Humanity will survive information deluge – Sir Arthur C Clarke

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Humanity will survive information deluge – Sir Arthur C Clarke
By Nalaka Gunawardene
OneWorld South Asia
05 December 2003

Sir Arthur C Clarke is acknowledged as the greatest living science fiction writer and an outstanding visionary of our times. His writing over the past six decades – more than 100 books, 1,000 articles and short stories – have not only helped humanity find its way in times of rapid change, but also discussed the social and cultural implications of key technologies.

In 1945, while still in his late 20s, he was the first to propose the concept of using a network of satellites in the geo-synchronous orbit for television and telecommunications. His vision became a reality in the mid 1960s, and within a generation, humankind has come to rely critically on the network of comsats placed, in what is now called the Clarke Orbit, some 22,300 miles above the earth.

His science fiction books and science facts have inspired generations of astronauts, scientists and technological innovators. Among them is Tim Berners-Lee, the British computer engineer who invented the World Wide Web, inspired by a Clarke science fiction story (‘Dial F for Frankenstein’) in his adolescent years.

On the eve of the World Summit on the Information Society (WSIS) and days before his 86th birthday, Sir Arthur Clarke spoke with science writer Nalaka Gunawardene at his home in Colombo, Sri Lanka.

You invented satellite communications and inspired the WWW through one of your short stories. Do you wonder about the forces and processes you helped unleash?
As I have pointed out, if I had not proposed the idea of geo-synchronous communications satellites in 1945, some one else would have done so very soon. It was such an obvious concept. I didn’t expect to see comsats to become a reality in just two decades. But we as a species have a deep urge to communicate – so if something is technologically feasible, we will accomplish it sooner rather than later. If you doubt this, just think of how fast the Internet has spread.

I sometimes wonder how we spent leisure time before satellite television and Internet came along….and then I realise that I have spent more than half of my life in the ‘dark ages’! Satellite television, Internet, mobile phones, email – all these are technological responses to a deep-rooted human desire to communicate and access information. Having achieved unprecedented progress in the field of communications during the past half century, we now have to pause to think of social, cultural and intellectual implications of what we have created.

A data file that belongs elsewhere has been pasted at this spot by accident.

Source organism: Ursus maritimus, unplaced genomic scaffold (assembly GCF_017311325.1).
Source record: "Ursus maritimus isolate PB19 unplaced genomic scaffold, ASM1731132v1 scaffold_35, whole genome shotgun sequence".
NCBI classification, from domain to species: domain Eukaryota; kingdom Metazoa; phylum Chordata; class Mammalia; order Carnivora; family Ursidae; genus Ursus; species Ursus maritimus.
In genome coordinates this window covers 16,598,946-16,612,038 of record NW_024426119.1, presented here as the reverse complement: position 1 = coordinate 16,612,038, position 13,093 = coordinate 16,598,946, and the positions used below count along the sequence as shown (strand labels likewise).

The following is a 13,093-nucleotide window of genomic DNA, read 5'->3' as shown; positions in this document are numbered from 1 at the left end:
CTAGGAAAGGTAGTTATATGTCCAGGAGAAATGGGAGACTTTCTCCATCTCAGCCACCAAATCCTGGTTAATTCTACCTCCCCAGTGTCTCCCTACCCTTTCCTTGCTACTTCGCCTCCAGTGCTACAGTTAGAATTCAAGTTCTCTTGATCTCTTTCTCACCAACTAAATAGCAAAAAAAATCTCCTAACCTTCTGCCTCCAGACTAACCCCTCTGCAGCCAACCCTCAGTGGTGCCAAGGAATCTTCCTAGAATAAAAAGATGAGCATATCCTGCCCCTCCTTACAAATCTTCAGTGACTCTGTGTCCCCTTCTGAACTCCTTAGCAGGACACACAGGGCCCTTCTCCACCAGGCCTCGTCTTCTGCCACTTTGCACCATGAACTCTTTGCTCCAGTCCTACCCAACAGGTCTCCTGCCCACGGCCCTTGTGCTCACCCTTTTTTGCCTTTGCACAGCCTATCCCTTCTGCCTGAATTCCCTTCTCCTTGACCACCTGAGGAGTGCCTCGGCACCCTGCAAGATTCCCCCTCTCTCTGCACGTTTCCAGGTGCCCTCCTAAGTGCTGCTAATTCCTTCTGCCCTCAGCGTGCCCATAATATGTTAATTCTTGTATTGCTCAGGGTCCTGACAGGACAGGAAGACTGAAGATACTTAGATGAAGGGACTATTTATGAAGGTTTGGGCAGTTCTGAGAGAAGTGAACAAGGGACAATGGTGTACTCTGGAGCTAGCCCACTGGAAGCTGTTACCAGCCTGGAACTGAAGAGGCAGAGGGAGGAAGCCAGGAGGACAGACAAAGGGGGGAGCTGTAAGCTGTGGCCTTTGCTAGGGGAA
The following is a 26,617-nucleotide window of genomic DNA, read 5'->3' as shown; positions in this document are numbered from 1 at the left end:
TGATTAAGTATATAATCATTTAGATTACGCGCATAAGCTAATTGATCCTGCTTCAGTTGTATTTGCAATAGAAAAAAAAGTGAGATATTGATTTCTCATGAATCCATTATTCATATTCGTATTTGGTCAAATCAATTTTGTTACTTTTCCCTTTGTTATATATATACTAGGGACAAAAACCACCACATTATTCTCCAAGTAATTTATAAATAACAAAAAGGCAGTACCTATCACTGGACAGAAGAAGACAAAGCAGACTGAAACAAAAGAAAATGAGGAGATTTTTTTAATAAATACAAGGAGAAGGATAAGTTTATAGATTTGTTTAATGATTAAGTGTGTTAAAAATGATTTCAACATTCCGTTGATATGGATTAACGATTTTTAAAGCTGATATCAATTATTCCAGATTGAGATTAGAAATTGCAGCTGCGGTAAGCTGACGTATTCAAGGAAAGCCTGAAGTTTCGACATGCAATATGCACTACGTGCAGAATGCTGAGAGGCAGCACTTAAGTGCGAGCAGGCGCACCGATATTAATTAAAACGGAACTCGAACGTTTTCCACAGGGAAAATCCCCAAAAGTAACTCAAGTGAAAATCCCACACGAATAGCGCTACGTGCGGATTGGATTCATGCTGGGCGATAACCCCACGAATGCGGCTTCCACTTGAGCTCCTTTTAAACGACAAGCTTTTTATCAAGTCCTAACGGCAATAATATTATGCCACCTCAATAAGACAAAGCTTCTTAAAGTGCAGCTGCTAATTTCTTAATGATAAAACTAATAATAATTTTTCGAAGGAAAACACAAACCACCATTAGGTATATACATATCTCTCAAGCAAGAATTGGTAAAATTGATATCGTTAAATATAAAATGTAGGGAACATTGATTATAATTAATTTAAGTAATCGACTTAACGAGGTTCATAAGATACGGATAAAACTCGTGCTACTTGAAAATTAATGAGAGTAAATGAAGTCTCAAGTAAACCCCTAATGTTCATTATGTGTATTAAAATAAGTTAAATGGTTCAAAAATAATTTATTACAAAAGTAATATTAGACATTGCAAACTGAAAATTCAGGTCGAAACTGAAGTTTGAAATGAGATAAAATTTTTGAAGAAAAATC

You have been an ardent supporter of using satellite television for education and information. Do you see today’s satellite channels fulfilling these expectations?
I have no doubt at all that television is the most marvellous medium of communication ever invented - it can be used to educate, inform, entertain and even inspire. But it’s a mixed blessing and much of television content rightfully earns the medium its dubious label, the ‘Great Wasteland’.

But I’m not impressed by the attacks on television because of some truly dreadful programmes. I believe that every TV programme has some educational content. The cathode ray tube – and now the plasma screen - is a window to the world. Often it may be a very murky window, but I’ve slowly come to the conclusion that, on balance, even bad TV is preferable to no TV at all.

Obviously, we need to work very hard to improve the content of television programmes. Not too long ago, I had the enjoyable task of using satellite links to address both Rupert Murdoch and Ted Turner (though not at the same time!). I gave them some advice on the use and misuse of satellite TV.

Recalling that many years ago, a British Prime Minister had accused newspaper magnates of enjoying ‘the privilege of the harlot throughout the ages – power without responsibility’, I said today, the TV screen is more powerful than newsprint, and whatever the bean-counters may say, responsibility should always be the bottom line.

Do you advocate stricter regulation of satellite television and the Internet?
I think it is technologically impossible for any one government to (directly) control, let alone ban, transmissions coming from earth orbit. Some countries have banned personal satellite dish antennas, others have experimented with Internet blocking, but in the long term, people will find ingenious ways to circumvent these controls.